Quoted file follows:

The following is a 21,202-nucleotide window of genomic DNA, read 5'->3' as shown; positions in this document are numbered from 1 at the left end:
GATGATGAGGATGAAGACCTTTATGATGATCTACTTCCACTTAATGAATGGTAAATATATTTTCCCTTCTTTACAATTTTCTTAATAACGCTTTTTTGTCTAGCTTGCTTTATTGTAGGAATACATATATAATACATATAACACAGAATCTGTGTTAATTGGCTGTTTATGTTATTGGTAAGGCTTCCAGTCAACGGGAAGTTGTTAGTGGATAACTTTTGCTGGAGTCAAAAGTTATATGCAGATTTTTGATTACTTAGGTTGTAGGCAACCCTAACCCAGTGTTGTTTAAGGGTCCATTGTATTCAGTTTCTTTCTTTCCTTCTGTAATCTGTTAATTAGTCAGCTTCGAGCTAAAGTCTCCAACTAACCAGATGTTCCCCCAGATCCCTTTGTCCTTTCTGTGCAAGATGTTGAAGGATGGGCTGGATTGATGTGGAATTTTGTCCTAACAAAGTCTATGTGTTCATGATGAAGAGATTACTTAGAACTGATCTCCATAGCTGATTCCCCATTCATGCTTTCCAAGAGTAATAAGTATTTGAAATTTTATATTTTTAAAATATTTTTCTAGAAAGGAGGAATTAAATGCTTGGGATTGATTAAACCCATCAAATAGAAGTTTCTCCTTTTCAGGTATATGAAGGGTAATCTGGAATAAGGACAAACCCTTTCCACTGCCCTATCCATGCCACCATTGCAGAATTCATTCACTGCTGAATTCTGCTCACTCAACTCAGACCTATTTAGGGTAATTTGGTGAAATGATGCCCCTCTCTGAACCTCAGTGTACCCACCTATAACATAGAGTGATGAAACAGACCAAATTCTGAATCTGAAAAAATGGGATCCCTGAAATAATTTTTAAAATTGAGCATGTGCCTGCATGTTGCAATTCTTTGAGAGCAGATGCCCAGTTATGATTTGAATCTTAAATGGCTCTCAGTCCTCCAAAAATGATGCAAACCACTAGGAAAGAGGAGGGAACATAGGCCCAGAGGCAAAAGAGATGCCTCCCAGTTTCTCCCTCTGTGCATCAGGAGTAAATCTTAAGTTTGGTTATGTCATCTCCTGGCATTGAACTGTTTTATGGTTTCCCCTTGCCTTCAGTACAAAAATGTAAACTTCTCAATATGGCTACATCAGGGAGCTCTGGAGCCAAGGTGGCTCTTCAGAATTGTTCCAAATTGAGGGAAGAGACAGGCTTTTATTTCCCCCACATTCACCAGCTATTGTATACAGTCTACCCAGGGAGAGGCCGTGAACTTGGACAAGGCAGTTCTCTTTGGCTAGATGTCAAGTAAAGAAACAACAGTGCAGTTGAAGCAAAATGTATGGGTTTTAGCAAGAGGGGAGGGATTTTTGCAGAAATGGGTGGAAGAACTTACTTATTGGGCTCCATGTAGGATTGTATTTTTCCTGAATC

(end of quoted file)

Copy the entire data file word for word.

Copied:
The following is a 21,202-nucleotide window of genomic DNA, read 5'->3' as shown; positions in this document are numbered from 1 at the left end:
GATGATGAGGATGAAGACCTTTATGATGATCTACTTCCACTTAATGAATGGTAAATATATTTTCCCTTCTTTACAATTTTCTTAATAACGCTTTTTTGTCTAGCTTGCTTTATTGTAGGAATACATATATAATACATATAACACAGAATCTGTGTTAATTGGCTGTTTATGTTATTGGTAAGGCTTCCAGTCAACGGGAAGTTGTTAGTGGATAACTTTTGCTGGAGTCAAAAGTTATATGCAGATTTTTGATTACTTAGGTTGTAGGCAACCCTAACCCAGTGTTGTTTAAGGGTCCATTGTATTCAGTTTCTTTCTTTCCTTCTGTAATCTGTTAATTAGTCAGCTTCGAGCTAAAGTCTCCAACTAACCAGATGTTCCCCCAGATCCCTTTGTCCTTTCTGTGCAAGATGTTGAAGGATGGGCTGGATTGATGTGGAATTTTGTCCTAACAAAGTCTATGTGTTCATGATGAAGAGATTACTTAGAACTGATCTCCATAGCTGATTCCCCATTCATGCTTTCCAAGAGTAATAAGTATTTGAAATTTTATATTTTTAAAATATTTTTCTAGAAAGGAGGAATTAAATGCTTGGGATTGATTAAACCCATCAAATAGAAGTTTCTCCTTTTCAGGTATATGAAGGGTAATCTGGAATAAGGACAAACCCTTTCCACTGCCCTATCCATGCCACCATTGCAGAATTCATTCACTGCTGAATTCTGCTCACTCAACTCAGACCTATTTAGGGTAATTTGGTGAAATGATGCCCCTCTCTGAACCTCAGTGTACCCACCTATAACATAGAGTGATGAAACAGACCAAATTCTGAATCTGAAAAAATGGGATCCCTGAAATAATTTTTAAAATTGAGCATGTGCCTGCATGTTGCAATTCTTTGAGAGCAGATGCCCAGTTATGATTTGAATCTTAAATGGCTCTCAGTCCTCCAAAAATGATGCAAACCACTAGGAAAGAGGAGGGAACATAGGCCCAGAGGCAAAAGAGATGCCTCCCAGTTTCTCCCTCTGTGCATCAGGAGTAAATCTTAAGTTTGGTTATGTCATCTCCTGGCATTGAACTGTTTTATGGTTTCCCCTTGCCTTCAGTACAAAAATGTAAACTTCTCAATATGGCTACATCAGGGAGCTCTGGAGCCAAGGTGGCTCTTCAGAATTGTTCCAAATTGAGGGAAGAGACAGGCTTTTATTTCCCCCACATTCACCAGCTATTGTATACAGTCTACCCAGGGAGAGGCCGTGAACTTGGACAAGGCAGTTCTCTTTGGCTAGATGTCAAGTAAAGAAACAACAGTGCAGTTGAAGCAAAATGTATGGGTTTTAGCAAGAGGGGAGGGATTTTTGCAGAAATGGGTGGAAGAACTTACTTATTGGGCTCCATGTAGGATTGTATTTTTCCTGAATC